Mental health of clergy requires balancing stress and success
Pastors, church members share responsibility for well-being, report says
March 1, 2013
“God does temper the wind to the shorn lamb. To how many has it not seemed, at some period of their lives, that all was over for them ... And yet they have lived to laugh again, to feel that the air was warm and the earth fair, and that God in giving them ever-springing hope has given everything.” ─ Anthony Trollope
Stress comes with the job for most clergy. Long hours, the many demands on their time and addressing the often conflicting needs and desires of congregation members are major challenges.
And while pastors in troubled congregations may be the most vulnerable, even the road to success can be paved with additional stress and anxiety.
Congregations that are strong in welcoming new people, focusing on the community and increasing participation in church activities tend to add greater stress for pastors as some in the congregation resist moving out of their comfort zones, Cynthia Woolever and Deborah Bruce report in their book, Leadership That Fits Your Church.
The good news is that for many pastors the blessings of their ministry outweigh the pressures of the job.
In studying data from the U.S. Congregational Life Survey, Woolever and Bruce ─ former researchers for the Presbyterian Church (U.S. A.) ─ found pastors reporting the highest satisfaction with their ministry rarely thought about leaving their current congregation regardless of their stress level.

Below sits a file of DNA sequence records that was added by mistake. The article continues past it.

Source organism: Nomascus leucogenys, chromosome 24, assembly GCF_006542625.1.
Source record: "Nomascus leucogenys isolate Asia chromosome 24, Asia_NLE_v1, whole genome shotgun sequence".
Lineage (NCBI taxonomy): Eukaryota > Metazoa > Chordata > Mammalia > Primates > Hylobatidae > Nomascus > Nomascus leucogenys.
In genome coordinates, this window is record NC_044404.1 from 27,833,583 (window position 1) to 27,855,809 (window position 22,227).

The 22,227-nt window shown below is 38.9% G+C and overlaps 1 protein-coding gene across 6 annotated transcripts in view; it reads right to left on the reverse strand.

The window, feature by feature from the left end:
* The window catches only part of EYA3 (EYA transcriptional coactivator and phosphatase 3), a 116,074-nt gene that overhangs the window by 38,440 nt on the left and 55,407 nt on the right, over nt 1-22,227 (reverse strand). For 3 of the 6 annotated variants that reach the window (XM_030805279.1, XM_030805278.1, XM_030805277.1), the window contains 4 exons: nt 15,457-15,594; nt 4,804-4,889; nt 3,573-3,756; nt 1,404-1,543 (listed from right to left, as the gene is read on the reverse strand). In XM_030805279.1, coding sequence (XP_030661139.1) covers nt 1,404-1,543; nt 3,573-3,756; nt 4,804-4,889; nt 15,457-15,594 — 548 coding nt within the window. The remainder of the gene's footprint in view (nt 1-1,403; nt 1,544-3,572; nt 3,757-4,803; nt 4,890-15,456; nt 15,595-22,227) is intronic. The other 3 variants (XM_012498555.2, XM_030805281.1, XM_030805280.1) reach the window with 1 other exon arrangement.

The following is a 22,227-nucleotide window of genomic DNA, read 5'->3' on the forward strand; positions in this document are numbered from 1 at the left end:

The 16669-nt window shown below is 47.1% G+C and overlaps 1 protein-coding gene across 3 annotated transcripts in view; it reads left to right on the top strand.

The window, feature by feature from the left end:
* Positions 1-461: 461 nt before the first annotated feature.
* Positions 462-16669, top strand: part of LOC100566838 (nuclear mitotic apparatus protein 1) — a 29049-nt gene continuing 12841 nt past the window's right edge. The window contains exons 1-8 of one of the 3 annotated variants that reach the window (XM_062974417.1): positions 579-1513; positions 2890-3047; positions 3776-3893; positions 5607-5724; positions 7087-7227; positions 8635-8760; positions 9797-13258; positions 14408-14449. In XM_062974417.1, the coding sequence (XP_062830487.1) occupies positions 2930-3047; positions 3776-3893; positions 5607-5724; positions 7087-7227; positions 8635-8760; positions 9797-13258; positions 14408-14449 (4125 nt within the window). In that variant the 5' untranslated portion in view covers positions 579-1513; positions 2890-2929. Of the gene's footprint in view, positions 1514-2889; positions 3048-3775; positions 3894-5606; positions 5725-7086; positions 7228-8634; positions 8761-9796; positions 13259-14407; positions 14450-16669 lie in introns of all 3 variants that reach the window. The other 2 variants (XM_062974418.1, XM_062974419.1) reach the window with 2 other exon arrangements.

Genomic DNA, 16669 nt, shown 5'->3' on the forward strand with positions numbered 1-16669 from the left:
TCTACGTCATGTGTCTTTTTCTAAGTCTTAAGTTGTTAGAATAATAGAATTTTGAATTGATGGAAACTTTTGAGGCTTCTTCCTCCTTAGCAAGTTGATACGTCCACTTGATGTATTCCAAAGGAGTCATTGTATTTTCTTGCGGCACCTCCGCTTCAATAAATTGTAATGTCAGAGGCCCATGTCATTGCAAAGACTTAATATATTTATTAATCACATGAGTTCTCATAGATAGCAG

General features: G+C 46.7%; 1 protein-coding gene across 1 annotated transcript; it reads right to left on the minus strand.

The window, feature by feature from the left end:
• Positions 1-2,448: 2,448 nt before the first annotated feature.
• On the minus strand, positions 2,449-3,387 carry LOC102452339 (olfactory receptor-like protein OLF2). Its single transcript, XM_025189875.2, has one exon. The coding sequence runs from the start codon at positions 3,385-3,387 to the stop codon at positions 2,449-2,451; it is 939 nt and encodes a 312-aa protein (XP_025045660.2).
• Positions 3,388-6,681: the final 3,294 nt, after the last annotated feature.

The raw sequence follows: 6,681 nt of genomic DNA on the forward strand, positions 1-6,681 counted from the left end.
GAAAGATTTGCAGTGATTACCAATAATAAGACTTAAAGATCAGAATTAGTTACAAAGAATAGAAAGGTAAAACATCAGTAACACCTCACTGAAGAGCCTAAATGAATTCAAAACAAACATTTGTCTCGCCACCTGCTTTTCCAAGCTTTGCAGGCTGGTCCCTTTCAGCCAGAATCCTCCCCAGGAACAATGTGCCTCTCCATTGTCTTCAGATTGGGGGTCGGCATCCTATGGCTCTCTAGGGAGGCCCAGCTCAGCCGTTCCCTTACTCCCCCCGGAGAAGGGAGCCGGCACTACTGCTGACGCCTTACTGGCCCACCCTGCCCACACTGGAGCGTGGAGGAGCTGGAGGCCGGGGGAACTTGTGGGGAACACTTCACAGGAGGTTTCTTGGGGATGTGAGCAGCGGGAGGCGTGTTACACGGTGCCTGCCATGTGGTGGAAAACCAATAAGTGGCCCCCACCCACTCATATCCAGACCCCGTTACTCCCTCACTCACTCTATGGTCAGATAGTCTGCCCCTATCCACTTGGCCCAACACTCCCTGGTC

"The sense that their ministry is going well makes these pastors able to tolerate higher stress levels," the researchers say.
At the other extreme, however, pastors who are relatively dissatisfied with their ministry and face more job-related stress are the most likely to think about leaving and suffer burnout.
The challenge for congregations and their spiritual leaders becomes how to increase the clergy's satisfaction with their ministry and decrease pastoral stress.
The U.S. Congregational Life Survey provides some important insights. In addition to enjoying good mental health and being satisfied with their ministry, other factors found to contribute to lower job stress for clergy include:
- Lack of conflict ─ Serving in congregations that have experienced little or no internal tensions in recent years helps keep stress low.
- Personal time ─ Clergy who are able to maintain a personal life separate from ministry experience less stress.
- Regular time off ─ Pastors who regularly take a day off each week report less stress.
- Smaller congregations ─ Pastors who serve smaller churches also report less stress, as do pastors who only serve one congregation.
More personal time, high satisfaction with their spiritual lives and a lack of church conflict also were found to be associated with clergy having a higher degree of satisfaction with their ministry.
Satisfaction with salary and benefits and a sense of accomplishment and enthusiasm also were linked to greater satisfaction.
Protecting the mental health of clergy is a responsibility shared throughout the congregation, the research indicates.
“Congregational leaders should be sensitive to the responsibilities they ask their pastors to meet,” Woolever and Bruce write. “Providing the pastor with regular time away from the congregation, encouraging the pastor to take steps toward self-care, and limiting the pastor’s workload all help to combat stress.”
Signs of ever-springing hope among the daily stresses of congregational life can come from the pew as well as the pulpit.